The Age of Louis XIV - Richelieu and Mazarin

The first part of the reign of the weak Louis XIII, who only numbered nine years at the time of his father's murder, was full of mischief for France. During the time the queen-mother, Mary of Medicis, conducted the government, Italian favorites exerted a great influence upon affairs, enriched themselves at the expense of the French, and irritated the pride of the nation by their insolence. Enraged at this, the nobility took up arms, and filled the country with rebellion and the tumult of war. When at length Louis XIII himself, upon coming of age, assumed the government, he indeed consented that the foreign favorites should be removed by murder and execution, and banished his mother from the court; but the people gained little by it. The new favorites in whom the king, who possessed no self-reliance, reposed his confidence, were not distinguished from the former either by virtue or talents; for this reason, both the nobles of the kingdom and the Huguenots, who felt themselves injured in their rights, again rose against the 'government, and threw the land into fresh confusion. This melancholy condition of affairs was only put an end to when Cardinal Richelieu was admitted into the state council, and introduced a complete change of system, (A. D. 1624.)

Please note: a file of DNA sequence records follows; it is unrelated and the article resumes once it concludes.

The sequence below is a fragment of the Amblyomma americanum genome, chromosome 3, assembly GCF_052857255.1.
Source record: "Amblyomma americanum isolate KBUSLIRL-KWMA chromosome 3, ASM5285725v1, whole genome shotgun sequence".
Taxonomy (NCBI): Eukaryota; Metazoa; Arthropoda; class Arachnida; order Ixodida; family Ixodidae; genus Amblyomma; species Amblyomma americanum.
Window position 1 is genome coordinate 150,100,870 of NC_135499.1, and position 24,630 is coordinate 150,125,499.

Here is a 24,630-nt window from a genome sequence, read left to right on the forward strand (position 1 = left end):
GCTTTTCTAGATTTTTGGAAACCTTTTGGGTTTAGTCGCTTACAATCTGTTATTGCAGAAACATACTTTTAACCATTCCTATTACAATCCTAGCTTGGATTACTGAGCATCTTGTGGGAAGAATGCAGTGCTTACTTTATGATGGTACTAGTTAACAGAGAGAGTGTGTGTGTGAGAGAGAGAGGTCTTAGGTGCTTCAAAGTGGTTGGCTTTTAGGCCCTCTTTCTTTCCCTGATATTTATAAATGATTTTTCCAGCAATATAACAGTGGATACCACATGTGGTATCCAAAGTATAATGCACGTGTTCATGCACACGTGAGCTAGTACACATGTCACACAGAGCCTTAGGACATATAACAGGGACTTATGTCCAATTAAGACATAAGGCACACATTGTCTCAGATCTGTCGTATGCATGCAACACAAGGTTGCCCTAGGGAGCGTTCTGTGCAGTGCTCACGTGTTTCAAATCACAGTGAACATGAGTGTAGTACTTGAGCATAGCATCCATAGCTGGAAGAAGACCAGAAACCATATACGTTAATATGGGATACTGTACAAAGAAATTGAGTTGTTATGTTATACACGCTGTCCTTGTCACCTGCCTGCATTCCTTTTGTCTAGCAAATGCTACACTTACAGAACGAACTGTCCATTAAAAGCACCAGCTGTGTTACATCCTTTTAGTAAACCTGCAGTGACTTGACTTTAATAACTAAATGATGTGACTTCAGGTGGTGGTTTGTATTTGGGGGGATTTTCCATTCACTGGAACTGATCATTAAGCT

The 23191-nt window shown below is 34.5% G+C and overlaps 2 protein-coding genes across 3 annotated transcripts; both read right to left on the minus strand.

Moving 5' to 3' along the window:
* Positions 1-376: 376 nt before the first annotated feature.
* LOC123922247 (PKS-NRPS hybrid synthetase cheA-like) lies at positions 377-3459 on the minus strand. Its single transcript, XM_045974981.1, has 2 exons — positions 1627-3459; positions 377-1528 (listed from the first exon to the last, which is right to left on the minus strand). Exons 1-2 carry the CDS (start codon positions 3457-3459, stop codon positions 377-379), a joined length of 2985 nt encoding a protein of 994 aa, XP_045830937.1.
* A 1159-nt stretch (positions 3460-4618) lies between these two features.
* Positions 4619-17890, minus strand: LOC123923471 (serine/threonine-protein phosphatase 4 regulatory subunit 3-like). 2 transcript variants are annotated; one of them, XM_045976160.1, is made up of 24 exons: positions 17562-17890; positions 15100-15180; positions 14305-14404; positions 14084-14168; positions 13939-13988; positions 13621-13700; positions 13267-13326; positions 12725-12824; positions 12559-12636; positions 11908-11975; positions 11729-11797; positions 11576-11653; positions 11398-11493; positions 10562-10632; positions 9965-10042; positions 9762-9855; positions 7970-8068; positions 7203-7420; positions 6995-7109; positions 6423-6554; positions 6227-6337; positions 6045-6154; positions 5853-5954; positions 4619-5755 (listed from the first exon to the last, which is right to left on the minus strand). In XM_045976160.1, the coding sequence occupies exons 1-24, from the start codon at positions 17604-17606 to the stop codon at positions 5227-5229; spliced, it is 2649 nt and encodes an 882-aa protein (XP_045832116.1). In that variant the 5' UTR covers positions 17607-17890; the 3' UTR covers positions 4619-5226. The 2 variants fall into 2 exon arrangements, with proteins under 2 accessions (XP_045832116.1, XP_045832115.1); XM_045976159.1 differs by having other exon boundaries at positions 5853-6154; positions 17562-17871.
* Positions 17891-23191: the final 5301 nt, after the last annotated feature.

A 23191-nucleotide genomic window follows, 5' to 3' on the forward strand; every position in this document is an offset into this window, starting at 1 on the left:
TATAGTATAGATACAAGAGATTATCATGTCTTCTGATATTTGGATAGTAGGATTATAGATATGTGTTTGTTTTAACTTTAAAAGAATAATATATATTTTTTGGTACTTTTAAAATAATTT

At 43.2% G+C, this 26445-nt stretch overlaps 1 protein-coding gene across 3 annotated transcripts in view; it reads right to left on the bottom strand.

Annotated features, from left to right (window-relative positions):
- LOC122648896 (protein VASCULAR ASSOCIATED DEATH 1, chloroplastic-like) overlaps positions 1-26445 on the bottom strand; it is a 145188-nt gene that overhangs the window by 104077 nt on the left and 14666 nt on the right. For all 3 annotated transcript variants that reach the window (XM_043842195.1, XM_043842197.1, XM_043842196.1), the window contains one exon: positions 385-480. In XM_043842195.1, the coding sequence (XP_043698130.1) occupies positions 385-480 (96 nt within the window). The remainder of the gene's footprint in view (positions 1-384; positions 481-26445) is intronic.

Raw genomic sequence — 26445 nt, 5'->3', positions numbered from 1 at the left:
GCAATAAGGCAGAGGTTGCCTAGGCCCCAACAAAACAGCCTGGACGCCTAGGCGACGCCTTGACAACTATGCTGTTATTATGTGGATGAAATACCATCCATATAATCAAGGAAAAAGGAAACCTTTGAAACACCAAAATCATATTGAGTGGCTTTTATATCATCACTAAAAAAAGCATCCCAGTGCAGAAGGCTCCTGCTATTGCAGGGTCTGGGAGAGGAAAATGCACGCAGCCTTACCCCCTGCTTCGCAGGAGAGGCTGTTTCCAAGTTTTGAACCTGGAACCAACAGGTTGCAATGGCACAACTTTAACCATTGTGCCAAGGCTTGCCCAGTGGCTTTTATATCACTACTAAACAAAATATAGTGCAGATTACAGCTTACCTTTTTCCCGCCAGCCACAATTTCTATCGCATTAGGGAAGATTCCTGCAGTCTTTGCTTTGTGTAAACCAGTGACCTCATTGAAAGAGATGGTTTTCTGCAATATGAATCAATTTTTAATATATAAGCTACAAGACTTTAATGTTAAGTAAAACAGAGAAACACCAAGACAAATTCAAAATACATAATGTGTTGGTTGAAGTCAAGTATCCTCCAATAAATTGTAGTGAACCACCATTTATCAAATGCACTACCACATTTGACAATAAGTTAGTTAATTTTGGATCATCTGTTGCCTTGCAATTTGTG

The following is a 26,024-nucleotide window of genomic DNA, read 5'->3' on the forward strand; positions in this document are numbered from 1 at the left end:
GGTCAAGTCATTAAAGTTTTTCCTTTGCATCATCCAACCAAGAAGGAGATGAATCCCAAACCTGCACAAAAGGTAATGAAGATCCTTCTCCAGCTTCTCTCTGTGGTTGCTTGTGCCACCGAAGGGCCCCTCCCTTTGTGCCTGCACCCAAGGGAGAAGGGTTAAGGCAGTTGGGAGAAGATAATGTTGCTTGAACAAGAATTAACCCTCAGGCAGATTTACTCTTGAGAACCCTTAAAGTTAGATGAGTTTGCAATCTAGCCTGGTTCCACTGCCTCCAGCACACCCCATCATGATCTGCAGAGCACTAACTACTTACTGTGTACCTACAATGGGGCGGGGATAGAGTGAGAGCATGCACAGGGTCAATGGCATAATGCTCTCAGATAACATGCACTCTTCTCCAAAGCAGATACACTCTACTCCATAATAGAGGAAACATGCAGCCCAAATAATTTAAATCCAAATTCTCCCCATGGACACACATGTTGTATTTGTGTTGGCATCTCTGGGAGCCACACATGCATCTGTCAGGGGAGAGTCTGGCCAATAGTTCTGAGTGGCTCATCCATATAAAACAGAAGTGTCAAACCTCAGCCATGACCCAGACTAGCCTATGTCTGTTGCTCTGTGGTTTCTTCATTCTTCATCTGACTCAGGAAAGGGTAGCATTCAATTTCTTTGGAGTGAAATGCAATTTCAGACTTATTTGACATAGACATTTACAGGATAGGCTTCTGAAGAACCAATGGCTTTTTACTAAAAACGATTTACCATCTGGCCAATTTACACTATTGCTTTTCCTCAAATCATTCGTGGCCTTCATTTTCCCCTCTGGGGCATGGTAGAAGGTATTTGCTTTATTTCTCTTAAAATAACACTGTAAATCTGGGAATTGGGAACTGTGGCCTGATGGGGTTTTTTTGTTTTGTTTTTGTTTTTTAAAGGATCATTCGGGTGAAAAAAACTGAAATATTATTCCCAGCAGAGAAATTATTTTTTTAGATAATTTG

This great statesman maintained an almost absolute sway in the court and in the kingdom for nearly eighteen years, though the king never loved him, the queen and the nobility were constantly attempting his overthrow, and a succession of cabals and conspiracies were plotted against him. The greatness of his mind triumphed over all obstacles. Richelieu's efforts were directed towards the extension and rounding of the French territory without, and the increasing and strengthening of the royal power within. In furtherance of the former of these objects, he sought to weaken the house of Hapsburg, and for this purpose entered into alliances with the enemies of the emperor not only in Germany, in the time of the Thirty Years' War, but in Italy and other places; and, to attain his aims in regard to the latter object, he neglected to call together the estates of the kingdom, broke the power of the nobility and of the independent officials and judges in the parliament, and attacked the Huguenots, who had formed an almost independent alliance in the south and west of France, with their own fortresses, and an effective militia, and great privileges. After conquering the most important of the Huguenot towns (Nismes, Montauban, Montpellier), and destroying their fortifications, in three wars, and when he had at length taken Rochelle, the bulwark of the Calvinists, after a siege of fourteen months, he proceeded to deprive the Protestants of their political privileges and of their independent position, but granted them, by the Edict of Nismes, liberty of conscience and equal rights with Catholic subjects. The turbulent nobles had been deprived of their greatest support by the disarming of the Huguenots, and the war could now be prosecuted against them with success. The most daring were got rid of by banishment and the executioner. Even the queen-mother and her second son, and the duke of Orleans, who attempted to procure the fall of Richelieu, were compelled to leave the country, and the confidential friend of the latter, Henry, duke of Montmorency, a scion of one of the most renowned families of France, died at Toulouse by the hand of the executioner. A similar fate awaited the count of Cinq-Mars and his friend, De Thou, a few years later, when in conjunction with the queen and some of the nobles, they formed a conspiracy against the mighty cardinal. The parliament, the upper tax-offices and courts of justice, which, like the kin g , claimed an independent authority on account of their offices being hereditary, were weakened by the establishment of extraordinary courts and higher officers, who were dependent upon the minister.